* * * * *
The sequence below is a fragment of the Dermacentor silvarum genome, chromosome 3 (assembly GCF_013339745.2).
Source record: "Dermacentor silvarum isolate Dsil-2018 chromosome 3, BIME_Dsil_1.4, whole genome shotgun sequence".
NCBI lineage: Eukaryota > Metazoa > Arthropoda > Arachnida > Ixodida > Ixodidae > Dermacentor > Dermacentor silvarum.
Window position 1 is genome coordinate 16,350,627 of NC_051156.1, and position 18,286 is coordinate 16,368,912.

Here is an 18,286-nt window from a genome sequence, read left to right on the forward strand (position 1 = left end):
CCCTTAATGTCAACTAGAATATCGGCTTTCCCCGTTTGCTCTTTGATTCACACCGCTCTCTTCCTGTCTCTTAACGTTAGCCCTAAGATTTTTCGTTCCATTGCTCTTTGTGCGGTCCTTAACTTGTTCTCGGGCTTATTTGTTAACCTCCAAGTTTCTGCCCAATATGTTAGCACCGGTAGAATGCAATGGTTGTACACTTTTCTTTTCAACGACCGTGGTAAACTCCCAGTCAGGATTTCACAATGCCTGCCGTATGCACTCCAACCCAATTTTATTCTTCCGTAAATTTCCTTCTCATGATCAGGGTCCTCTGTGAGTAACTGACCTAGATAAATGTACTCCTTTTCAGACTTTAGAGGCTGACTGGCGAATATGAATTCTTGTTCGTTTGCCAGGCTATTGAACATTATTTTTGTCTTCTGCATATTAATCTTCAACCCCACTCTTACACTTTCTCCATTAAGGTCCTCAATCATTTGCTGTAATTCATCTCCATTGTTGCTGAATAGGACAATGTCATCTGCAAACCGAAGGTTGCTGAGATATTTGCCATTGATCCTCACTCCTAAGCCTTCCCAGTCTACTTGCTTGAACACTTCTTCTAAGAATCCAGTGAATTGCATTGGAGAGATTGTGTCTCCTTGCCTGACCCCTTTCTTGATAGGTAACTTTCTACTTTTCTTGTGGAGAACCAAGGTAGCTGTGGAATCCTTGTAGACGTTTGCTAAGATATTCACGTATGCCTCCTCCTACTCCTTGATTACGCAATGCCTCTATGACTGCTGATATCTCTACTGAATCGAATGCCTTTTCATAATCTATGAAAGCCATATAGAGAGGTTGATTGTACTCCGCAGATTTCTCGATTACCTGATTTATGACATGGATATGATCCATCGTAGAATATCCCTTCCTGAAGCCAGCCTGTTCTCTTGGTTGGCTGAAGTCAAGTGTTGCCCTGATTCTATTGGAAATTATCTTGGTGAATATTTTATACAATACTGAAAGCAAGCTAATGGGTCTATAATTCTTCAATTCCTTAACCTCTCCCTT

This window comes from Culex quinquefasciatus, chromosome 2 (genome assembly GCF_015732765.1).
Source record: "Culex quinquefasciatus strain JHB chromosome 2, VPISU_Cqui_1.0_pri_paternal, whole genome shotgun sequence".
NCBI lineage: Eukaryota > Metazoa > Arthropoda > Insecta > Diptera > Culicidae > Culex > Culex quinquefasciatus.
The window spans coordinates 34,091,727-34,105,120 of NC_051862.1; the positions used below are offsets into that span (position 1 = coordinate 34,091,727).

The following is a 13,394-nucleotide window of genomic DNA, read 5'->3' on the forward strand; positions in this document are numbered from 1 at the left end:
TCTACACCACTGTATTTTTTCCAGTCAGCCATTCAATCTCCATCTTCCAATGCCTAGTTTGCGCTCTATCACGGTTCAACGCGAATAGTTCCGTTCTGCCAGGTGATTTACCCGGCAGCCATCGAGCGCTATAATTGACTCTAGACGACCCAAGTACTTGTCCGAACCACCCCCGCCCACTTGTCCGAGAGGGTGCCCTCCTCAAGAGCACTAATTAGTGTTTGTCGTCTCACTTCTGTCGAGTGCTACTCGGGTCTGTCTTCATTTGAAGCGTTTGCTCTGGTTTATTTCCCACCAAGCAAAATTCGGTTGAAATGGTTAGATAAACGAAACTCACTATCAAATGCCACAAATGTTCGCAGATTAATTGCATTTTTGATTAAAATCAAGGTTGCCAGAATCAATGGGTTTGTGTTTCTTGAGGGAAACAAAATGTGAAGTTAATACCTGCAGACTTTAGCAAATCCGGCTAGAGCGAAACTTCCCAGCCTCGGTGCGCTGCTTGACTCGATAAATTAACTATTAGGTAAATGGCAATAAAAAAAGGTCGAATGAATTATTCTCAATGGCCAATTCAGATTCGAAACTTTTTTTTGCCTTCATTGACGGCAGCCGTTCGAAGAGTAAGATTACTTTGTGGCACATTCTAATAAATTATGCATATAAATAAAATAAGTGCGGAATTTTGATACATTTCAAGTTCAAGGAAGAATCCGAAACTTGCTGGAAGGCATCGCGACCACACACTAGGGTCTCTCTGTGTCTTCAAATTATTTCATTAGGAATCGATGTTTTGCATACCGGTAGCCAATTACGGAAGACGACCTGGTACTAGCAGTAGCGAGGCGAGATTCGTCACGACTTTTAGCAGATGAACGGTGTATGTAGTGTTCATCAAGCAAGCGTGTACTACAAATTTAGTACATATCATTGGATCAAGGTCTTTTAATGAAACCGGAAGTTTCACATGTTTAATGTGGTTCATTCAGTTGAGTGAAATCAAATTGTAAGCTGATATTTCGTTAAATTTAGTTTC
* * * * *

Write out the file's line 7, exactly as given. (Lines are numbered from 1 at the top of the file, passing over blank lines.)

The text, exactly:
This window comes from Culex quinquefasciatus, chromosome 2 (genome assembly GCF_015732765.1).